Where do my books come from?


A rare new book haul, brought to you by birthday gift cards

This post is inspired by Kerry at Pickle Me This, and by my own nosiness, because I want to know where your books come from too.

Join in! You can either list the last 30 books you read, as Kerry did, or calculate your stats for the whole year. I’ve done both.

The last thirty books:

  1. What Is Going to Happen Next by Karen Hofmann: Received from publisher
  2. The Mayor of Casterbridge by Thomas Hardy: Bought secondhand at Wee Book Inn
  3. We Have Always Lived in the Castle by Shirley Jackson: Library
  4. I Am A Truck by Michelle Winter: Bought directly from the publisher
  5. 4 3 2 1 by Paul Auster: Library
  6. Annie Muktuk and Other Stories by Norma Dunnning: Bought from Kobo, full price
  7. A Horse Walks Into a Bar by David Grossman: Bought from Chapters
  8. My Name is Leon by Kit De Waal: Bought from Kobo, on sale
  9. Reservoir 13 by Jon McGregor: Library
  10. Brother by David Chariandy: Bought from Chapters
  11. The Dark and Other Love Stories by Deborah Willis: Library
  12. Indigenous Writes by Chelsea Vowel: Library
  13. Solar Bones by Mike McCormack: Bought from Book Depository
  14. Serving Pleasure by Alisha Rai: Bought from Kobo, full price
  15. Son of a Trickster by Eden Robinson: Bought from Kobo, on sale
  16. History of Wolves by Emil Fridlund: Library
  17. Flawless Consulting by Peter Block: Free from work
  18. War and Peace by Leo Tolstoy: Received as a gift
  19. Days Without End by Sebastian Barry: Library
  20. Shadow of Doubt by Bobbi-Jean MacKinnon: Received as a gift
  21. The Underground Railroad by Colson Whitehead: Library
  22. Desperate Characters by Paula Fox: Bought from Amazon
  23. Sense and Sensibility by Jane Austen: Won in a giveaway
  24. China Rich Girlfriend by Kevin Kwan: Bought from Kobo, full price
  25. I’m Thinking of Ending Things by Iain Reid: Bought from Kobo, full price
  26. House of Lords and Commons by Ishion Hutchinson: Library
  27. Dawn by Octavia E. Butler: Bought on Kobo, on sale
  28. Son of France by Todd Babiak: Bought from Chapters
  29. Annie John by Jamaica Kincaid: Library
  30. Tampa by Alissa Nutting: Bought on Kobo, on sale

And, of my 75 books read to date in 2017:

  • 28 bought at full price
  • 26 borrowed from the library
  • 11 bought at significant discount (e.g. $1.99 ebooks, secondhand, or library sale)
  • 3 received as gifts
  • 3 part of training at work
  • 3 from publishers
  • 1 won in a giveaway

Or, put another way, I paid nothing for nearly half the books I’ve read this year. I paid full price for just over a third of them.

I thought I might be even heavier on library books, because I always have SO many checked out and on hold at any given time. Participating in After Canada Reads tipped me over the edge of half paid-for books (had to buy 5 full price books to mark up.)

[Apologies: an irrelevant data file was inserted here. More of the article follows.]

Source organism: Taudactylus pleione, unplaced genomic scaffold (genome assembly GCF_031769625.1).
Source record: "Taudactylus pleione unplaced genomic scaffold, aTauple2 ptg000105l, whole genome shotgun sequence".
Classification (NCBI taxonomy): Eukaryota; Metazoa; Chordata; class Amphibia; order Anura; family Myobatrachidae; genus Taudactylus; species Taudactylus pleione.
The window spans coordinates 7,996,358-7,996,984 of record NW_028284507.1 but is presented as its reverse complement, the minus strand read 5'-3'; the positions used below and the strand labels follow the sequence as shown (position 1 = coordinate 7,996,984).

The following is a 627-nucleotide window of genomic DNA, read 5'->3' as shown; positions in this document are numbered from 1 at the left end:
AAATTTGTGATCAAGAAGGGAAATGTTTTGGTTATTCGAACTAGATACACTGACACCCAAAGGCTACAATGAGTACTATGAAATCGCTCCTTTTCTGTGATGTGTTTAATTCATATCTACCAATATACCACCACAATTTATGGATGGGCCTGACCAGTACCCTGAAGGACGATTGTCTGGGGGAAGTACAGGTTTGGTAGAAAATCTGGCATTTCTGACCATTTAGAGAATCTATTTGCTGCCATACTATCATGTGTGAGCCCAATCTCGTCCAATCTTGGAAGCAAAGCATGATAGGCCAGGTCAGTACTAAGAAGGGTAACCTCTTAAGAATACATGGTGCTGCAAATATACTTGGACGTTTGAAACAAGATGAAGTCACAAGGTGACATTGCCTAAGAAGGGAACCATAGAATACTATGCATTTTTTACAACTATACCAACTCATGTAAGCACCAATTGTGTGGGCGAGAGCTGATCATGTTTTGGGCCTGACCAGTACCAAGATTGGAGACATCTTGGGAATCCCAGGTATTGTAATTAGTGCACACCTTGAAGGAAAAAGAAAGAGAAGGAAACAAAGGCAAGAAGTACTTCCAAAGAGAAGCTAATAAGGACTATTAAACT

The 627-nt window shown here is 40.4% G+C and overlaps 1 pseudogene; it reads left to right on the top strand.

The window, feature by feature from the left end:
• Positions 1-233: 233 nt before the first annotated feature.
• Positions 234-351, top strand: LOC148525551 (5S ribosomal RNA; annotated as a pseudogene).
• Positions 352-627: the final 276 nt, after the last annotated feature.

So, I’m nosy: where do your books come from?



  1. Naomi

    I love this… I’m nosy, too! And now I’m curious to know how it all adds up for me. And then I’ll probably have to do it again next year… 🙂

  2. Kristilyn (Reading In Winter)

    This year I’ve bought SO MANY books … next year I have to really keep on using the library and reading what I own and looking for sales. I don’t mind paying full price sometimes but I’d really like to get through most of what I own and use the library. Goals, man.

  3. Kelsey

    I think that’s a great balance of paid to library to other! As someone who works in publishing, thank you for still buying books 🙂

    I did my own stats for the year so far and came up with something like:
    20/41 bought
    8/41 library
    6/41 from work
    4/41 gifts
    3/41 borrowed

  4. annelogan17

    What a great idea! I was thinking of doing this post but mine would be boring bc I only take out kids books from the library, and I only buy a couple books a year. The rest come from publishers-cringe! Which is why I have so much guilt about not getting to them faster.

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  9. artfulreader

    Oh I’m so behind on my blog reading. But this is utterly brilliant, I will absolutely try to play along. And I love that I’m not the only one that’s mad about library books (haven’t forgotten about the tale of Genji/Kevin Kwan thing but right now my emotions have been in a turmoil because Murasaki almost died. All of a sudden it wasn’t funned games anymore. I’m too invested emotionally).

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